Thanks so much Peta – I think when we ‘come out’ with our tales of shame moments, we find that we are not the only ones, and that it’s a universal parenting experience. I’d love to catch up with you too – it’s been way too long. I’ll message you. xx

  2. says

    Brings back memories – my daughter at that age was the same! At eight, she is a lot easier (although she does not stop talking and she still has an insatiable desire for more – to buy, to acquire (borrowing from everyone), and to interact. Much of which is lovely, but a bit overwhelming at times. But she is calming down. Eight is a great age – and don’t worry too much about the teenage years (I figure I can plan a little, and try to set some patterns now that will help into the future, but outside of that, what will be will be). Yay for friends – and wine 🙂

    • collette says

      Ha, yes it seems that everyone has had these experiences. I also have an eight year old and ‘nearly’ ten year old – they are so easy compared to the youngest, and I don’t recall such extreme trials with them at the same age – my fear is that she won’t ever get easy – perhaps it’s just her personality. But at least wine is a constant. xx

      • says

        My son, who is 11, was never as challenging either, so I think there is hope! I do think they change (core personality might remain similar, but the way they express it can get easier!) xx

  3. says

    I think the ‘threes’ were worse than the ‘twos’! My daughter’s constant refrain – to her father more so than me – was ‘you’re not the boss of me!’ She was quite the little independent miss! But the teenage years have been surprisingly unchallenging in many respects – neither of mine pushed boundaries or have questioned our wisdom(!) There have been other challenges (my daughter is an anxious, overthinking type and trying to deal with irrationalities can be EXHAUSTING!) and my boy has had his own health issues so that has been a bit tough at times. So take hope that maybe she won’t challenge you always! I think sometimes the youngest feels the need to assert themselves! Keep an eye out for the Dan Murphy specials!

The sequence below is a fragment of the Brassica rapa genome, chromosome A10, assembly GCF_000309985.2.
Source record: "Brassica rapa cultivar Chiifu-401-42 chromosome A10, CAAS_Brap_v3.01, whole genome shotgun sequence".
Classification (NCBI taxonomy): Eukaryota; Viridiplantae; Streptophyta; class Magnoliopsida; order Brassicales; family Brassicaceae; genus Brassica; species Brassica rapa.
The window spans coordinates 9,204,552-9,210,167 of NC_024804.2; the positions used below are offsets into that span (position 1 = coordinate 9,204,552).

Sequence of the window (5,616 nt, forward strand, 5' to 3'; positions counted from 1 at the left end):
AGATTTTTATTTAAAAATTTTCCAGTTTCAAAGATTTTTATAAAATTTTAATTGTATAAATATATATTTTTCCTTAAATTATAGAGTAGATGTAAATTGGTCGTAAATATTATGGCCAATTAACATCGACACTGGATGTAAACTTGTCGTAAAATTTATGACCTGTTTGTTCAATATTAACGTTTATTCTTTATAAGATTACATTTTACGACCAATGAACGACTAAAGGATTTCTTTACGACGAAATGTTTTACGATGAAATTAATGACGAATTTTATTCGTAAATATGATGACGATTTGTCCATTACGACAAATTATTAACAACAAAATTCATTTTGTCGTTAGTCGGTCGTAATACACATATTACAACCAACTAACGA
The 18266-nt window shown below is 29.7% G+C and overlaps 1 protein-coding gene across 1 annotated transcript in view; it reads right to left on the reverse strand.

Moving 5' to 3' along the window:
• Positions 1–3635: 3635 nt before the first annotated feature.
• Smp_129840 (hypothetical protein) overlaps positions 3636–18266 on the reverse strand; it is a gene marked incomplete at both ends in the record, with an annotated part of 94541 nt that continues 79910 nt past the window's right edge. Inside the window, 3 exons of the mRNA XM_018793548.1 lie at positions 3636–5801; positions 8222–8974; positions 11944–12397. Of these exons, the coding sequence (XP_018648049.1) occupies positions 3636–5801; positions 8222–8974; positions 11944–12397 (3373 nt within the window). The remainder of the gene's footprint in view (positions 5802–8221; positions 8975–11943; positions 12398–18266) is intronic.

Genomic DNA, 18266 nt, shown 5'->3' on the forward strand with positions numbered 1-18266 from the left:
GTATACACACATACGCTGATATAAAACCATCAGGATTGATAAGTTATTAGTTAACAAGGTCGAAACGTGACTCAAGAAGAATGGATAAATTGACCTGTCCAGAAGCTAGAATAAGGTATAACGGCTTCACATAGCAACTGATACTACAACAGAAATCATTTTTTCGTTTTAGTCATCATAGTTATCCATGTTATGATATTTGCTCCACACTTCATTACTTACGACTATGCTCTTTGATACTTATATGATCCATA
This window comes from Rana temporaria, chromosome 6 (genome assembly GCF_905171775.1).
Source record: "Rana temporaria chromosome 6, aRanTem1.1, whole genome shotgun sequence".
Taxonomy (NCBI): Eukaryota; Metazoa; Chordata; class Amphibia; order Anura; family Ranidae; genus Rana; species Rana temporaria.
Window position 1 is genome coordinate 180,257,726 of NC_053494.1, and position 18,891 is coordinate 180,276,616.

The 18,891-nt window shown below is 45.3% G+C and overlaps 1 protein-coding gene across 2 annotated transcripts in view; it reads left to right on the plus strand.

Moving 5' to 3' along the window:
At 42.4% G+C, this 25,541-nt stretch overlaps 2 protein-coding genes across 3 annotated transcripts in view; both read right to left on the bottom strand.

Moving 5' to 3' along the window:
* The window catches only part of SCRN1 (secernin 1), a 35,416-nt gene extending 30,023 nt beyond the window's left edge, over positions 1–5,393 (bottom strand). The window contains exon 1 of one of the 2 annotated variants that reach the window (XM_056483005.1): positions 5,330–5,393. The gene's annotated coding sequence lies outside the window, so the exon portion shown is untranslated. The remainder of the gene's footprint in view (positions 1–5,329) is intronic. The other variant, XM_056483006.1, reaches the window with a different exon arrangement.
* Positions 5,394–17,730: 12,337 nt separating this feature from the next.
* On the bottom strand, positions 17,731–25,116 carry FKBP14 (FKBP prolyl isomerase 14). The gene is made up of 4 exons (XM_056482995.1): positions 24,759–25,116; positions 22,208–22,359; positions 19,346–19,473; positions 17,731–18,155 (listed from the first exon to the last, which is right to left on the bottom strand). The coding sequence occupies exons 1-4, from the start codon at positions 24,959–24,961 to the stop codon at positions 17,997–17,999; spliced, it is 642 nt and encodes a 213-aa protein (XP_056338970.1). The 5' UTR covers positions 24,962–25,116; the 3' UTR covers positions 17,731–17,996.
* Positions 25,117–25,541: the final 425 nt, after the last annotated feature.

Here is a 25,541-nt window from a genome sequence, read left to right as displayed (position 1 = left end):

• collette says

      It’s funny that you’re daughter used to say that. I find I’m saying to mine – “You are not the boss around here! I am!” she’s definitely not convinced! I recall a friend saying that as your kids get older they still need you, but just in different ways. And I guess that’s what we sign up for. And my three year old does need me – just not sure she likes me! Lol. And yes, Dan and I are friends. 🍷

      • says

        Yep, I think when my son suggested we eat out when I picked him up from the train after uni today it was because he needed me to pay for lunch rather than him!

  4. Miranda says

    Haha! Laughed out loud and almost cried also. All of this resonates with me… Only I am now in the terrible sixes! When does it end? Haha. The thing about kids is they just bring out extremes. The intense love and moments when you can’t imagine why you were so mad with them yesterday and then those moments when you feel like you’ll explode with frustration and anger. You just get by in the end don’t you? Now…I feel like wine. Bye.

    • collette says

      Oh yes, it’s definitely wine time. You’re right, it is the extremes. Today I walked across the floor with Freya attached to my foot screaming – then within about ten minutes she was asleep in my arms, looking like a little angel. No wonder we are driven to wine. xx

  5. says

    I have a nearly three year old and the stubbornness has already started. As has the impossibility of taking him anywhere he can’t run free. Friends who understand definitely make things easier. Friends with wine make things infinitely easier (at least of the duration of the bottle).

    • collette says

      The other day I nearly lost it but I kept saying to myself ‘breathe… there is wine in the fridge’. It helped. Wine must be very powerful because even the anticipation of it helped me. Wishing you luck with your nearly-three year old! Here’s to wine and friends! xx